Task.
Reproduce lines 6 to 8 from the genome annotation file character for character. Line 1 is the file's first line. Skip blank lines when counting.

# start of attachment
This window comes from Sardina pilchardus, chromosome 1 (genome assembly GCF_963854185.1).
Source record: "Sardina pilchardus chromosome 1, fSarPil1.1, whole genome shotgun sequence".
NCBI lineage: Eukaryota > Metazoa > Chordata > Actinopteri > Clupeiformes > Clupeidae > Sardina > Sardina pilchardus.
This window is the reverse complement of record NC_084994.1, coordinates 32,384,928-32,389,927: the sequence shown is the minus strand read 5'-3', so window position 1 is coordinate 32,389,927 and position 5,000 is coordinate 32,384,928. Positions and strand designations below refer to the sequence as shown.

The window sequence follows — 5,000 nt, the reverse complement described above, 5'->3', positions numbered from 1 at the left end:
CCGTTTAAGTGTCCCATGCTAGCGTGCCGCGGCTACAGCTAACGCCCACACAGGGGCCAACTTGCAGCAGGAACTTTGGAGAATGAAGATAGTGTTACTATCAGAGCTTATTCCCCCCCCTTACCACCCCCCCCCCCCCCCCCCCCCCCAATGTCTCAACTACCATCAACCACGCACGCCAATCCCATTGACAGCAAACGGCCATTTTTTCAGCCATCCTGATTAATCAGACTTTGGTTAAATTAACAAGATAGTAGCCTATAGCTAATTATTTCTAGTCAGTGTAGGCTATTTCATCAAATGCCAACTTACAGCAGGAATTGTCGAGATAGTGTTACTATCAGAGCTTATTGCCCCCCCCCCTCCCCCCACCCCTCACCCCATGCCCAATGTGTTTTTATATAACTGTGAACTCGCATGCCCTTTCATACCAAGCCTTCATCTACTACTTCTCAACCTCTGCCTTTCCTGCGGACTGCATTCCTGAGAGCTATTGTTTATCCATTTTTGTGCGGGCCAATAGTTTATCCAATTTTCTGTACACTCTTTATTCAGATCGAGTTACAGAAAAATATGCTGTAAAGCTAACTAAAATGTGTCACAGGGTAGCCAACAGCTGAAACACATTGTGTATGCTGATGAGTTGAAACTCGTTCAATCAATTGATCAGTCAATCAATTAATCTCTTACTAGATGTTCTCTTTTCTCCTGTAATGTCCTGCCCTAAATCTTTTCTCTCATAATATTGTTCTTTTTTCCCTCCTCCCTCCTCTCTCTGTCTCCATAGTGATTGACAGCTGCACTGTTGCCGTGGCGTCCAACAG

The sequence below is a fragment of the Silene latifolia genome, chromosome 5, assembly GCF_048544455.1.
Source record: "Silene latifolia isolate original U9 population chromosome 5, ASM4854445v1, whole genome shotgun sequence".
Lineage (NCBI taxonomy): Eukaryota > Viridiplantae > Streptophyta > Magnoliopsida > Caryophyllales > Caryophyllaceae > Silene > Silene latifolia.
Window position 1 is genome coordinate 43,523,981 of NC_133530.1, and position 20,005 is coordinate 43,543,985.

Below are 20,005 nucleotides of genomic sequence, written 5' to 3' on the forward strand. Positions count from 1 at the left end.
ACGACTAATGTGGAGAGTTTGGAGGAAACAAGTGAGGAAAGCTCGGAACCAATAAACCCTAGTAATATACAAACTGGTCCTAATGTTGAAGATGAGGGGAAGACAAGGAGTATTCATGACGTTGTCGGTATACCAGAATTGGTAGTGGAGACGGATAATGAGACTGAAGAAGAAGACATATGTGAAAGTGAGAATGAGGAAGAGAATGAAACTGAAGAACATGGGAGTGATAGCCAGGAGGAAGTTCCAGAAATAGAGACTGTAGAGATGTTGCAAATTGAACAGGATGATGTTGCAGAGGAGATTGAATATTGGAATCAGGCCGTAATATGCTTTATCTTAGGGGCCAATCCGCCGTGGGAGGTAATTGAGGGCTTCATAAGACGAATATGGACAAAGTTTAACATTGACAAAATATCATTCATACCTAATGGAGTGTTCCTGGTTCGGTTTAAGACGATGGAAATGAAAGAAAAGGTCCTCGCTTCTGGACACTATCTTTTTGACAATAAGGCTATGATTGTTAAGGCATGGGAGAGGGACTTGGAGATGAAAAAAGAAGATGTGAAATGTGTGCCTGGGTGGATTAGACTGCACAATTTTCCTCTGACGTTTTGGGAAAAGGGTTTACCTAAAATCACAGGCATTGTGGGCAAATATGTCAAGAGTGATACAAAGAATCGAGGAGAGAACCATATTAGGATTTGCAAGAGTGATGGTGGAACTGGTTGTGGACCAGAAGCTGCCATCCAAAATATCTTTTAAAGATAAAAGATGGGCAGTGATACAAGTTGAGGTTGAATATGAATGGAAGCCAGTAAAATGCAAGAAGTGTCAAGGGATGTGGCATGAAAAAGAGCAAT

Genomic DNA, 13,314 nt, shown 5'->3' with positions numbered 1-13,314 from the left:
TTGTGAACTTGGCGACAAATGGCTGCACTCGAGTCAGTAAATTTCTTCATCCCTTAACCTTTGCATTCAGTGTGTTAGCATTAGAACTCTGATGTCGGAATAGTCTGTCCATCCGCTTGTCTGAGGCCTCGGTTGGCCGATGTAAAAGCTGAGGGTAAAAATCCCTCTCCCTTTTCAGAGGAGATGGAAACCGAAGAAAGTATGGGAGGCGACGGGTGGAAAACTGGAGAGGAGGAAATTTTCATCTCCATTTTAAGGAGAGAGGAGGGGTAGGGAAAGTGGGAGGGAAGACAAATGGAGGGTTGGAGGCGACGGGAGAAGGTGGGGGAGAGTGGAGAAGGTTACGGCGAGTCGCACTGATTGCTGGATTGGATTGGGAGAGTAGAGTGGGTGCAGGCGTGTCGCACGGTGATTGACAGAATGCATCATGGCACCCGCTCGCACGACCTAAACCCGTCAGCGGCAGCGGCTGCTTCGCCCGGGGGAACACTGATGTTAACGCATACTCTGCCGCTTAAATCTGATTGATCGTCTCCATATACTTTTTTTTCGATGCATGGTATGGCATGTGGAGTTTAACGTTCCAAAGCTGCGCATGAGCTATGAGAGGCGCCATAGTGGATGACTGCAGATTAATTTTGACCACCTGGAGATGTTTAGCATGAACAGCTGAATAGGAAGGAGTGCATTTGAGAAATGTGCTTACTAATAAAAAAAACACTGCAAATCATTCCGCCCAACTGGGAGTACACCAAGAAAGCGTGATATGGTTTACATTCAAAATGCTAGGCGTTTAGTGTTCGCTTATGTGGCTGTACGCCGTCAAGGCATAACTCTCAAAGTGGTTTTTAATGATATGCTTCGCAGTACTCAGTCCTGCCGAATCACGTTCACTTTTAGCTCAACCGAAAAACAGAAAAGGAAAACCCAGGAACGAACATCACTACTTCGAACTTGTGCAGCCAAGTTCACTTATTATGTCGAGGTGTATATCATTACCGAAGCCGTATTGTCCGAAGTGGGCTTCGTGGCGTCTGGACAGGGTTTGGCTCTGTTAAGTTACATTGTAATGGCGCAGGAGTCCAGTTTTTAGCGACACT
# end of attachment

CCGTTTAAGTGTCCCATGCTAGCGTGCCGCGGCTACAGCTAACGCCCACACAGGGGCCAACTTGCAGCAGGAACTTTGGAGAATGAAGATAGTGTTACTATCAGAGCTTATTCCCCCCCCTTACCACCCCCCCCCCCCCCCCCCCCCCCAATGTCTCAACTACCATCAACCACGCACGCCAATCCCATTGACAGCAAACGGCCATTTTTTCAGCCATCCTGATTAATCAGACTTTGGTTAAATTAACAAGATAGTAGCCTATAGCTAATTATTTCTAGTCAGTGTAGGCTATTTCATCAAATGCCAACTTACAGCAGGAATTGTCGAGATAGTGTTACTATCAGAGCTTATTGCCCCCCCCCCTCCCCCCACCCCTCACCCCATGCCCAATGTGTTTTTATATAACTGTGAACTCGCATGCCCTTTCATACCAAGCCTTCATCTACTACTTCTCAACCTCTGCCTTTCCTGCGGACTGCATTCCTGAGAGCTATTGTTTATCCATTTTTGTGCGGGCCAATAGTTTATCCAATTTTCTGTACACTCTTTATTCAGATCGAGTTACAGAAAAATATGCTGTAAAGCTAACTAAAATGTGTCACAGGGTAGCCAACAGCTGAAACACATTGTGTATGCTGATGAGTTGAAACTCGTTCAATCAATTGATCAGTCAATCAATTAATCTCTTACTAGATGTTCTCTTTTCTCCTGTAATGTCCTGCCCTAAATCTTTTCTCTCATAATATTGTTCTTTTTTCCCTCCTCCCTCCTCTCTCTGTCTCCATAGTGATTGACAGCTGCACTGTTGCCGTGGCGTCCAACAG

The sequence below is a fragment of the Silene latifolia genome, chromosome 5, assembly GCF_048544455.1.
Source record: "Silene latifolia isolate original U9 population chromosome 5, ASM4854445v1, whole genome shotgun sequence".